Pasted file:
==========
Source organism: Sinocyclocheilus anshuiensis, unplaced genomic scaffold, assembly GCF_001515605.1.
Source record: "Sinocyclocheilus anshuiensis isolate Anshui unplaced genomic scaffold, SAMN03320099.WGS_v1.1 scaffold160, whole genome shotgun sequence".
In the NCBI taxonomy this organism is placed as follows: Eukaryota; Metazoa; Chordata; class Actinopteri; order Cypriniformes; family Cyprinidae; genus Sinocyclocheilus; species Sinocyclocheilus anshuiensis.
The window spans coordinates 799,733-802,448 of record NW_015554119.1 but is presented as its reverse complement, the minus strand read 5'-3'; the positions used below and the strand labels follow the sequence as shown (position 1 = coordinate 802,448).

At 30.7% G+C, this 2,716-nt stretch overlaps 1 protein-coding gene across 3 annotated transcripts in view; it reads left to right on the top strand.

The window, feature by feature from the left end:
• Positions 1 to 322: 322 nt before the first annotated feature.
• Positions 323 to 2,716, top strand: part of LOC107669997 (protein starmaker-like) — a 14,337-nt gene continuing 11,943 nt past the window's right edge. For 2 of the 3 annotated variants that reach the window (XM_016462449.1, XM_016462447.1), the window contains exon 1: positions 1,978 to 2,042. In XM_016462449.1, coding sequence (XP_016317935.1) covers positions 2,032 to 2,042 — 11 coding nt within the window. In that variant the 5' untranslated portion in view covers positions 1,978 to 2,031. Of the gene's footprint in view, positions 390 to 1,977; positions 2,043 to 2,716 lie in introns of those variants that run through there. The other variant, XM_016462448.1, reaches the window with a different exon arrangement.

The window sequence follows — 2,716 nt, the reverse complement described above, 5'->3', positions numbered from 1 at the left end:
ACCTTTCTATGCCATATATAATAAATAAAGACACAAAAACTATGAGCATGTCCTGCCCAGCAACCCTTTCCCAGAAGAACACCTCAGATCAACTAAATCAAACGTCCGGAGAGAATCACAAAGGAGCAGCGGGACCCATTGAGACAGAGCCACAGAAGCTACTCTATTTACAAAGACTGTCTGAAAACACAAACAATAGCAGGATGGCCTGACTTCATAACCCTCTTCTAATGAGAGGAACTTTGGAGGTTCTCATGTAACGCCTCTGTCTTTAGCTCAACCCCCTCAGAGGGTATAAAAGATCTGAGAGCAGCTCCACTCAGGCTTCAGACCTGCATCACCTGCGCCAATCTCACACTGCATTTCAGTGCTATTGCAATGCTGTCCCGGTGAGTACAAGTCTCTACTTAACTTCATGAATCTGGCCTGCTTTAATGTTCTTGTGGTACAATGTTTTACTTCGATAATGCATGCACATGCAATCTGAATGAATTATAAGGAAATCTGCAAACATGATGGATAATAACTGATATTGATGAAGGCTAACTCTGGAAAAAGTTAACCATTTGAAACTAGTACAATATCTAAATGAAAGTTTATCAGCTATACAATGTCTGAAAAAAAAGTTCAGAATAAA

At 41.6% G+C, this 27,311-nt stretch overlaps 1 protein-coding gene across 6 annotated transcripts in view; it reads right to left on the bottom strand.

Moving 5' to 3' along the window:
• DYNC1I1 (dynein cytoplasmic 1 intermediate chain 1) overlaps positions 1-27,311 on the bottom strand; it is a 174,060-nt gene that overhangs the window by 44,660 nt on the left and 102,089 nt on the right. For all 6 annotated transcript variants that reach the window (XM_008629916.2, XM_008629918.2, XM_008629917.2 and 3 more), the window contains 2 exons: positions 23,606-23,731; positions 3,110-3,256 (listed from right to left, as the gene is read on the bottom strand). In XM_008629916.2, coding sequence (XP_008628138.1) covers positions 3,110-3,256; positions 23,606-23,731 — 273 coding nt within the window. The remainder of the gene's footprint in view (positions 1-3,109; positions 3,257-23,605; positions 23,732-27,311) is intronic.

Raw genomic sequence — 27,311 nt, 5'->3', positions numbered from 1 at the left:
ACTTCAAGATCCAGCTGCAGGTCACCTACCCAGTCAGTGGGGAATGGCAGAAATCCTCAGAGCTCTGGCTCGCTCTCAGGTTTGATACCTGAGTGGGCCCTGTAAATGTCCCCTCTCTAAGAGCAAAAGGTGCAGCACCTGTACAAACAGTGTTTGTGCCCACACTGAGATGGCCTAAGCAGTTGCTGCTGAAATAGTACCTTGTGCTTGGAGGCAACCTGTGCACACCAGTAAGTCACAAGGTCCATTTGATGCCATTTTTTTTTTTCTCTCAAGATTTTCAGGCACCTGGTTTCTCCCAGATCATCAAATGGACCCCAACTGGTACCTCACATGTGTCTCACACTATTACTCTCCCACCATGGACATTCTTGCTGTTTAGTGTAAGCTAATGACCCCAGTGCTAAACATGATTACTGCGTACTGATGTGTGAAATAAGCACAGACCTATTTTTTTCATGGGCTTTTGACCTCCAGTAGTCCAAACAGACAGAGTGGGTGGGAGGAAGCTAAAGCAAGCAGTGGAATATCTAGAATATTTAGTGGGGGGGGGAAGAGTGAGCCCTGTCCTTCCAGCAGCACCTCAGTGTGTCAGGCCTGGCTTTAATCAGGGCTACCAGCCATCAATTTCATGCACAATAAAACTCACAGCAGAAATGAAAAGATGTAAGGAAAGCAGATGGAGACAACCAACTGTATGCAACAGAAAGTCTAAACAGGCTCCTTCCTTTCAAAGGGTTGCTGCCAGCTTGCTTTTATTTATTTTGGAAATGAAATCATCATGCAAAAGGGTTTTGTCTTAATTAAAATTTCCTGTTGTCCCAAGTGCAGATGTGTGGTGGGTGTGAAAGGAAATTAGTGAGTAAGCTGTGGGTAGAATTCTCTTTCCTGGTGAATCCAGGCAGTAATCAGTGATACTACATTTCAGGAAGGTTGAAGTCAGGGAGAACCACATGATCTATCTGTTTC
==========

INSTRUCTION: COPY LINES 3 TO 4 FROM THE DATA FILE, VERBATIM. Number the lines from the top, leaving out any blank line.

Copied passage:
In the NCBI taxonomy this organism is placed as follows: Eukaryota; Metazoa; Chordata; class Actinopteri; order Cypriniformes; family Cyprinidae; genus Sinocyclocheilus; species Sinocyclocheilus anshuiensis.
The window spans coordinates 799,733-802,448 of record NW_015554119.1 but is presented as its reverse complement, the minus strand read 5'-3'; the positions used below and the strand labels follow the sequence as shown (position 1 = coordinate 802,448).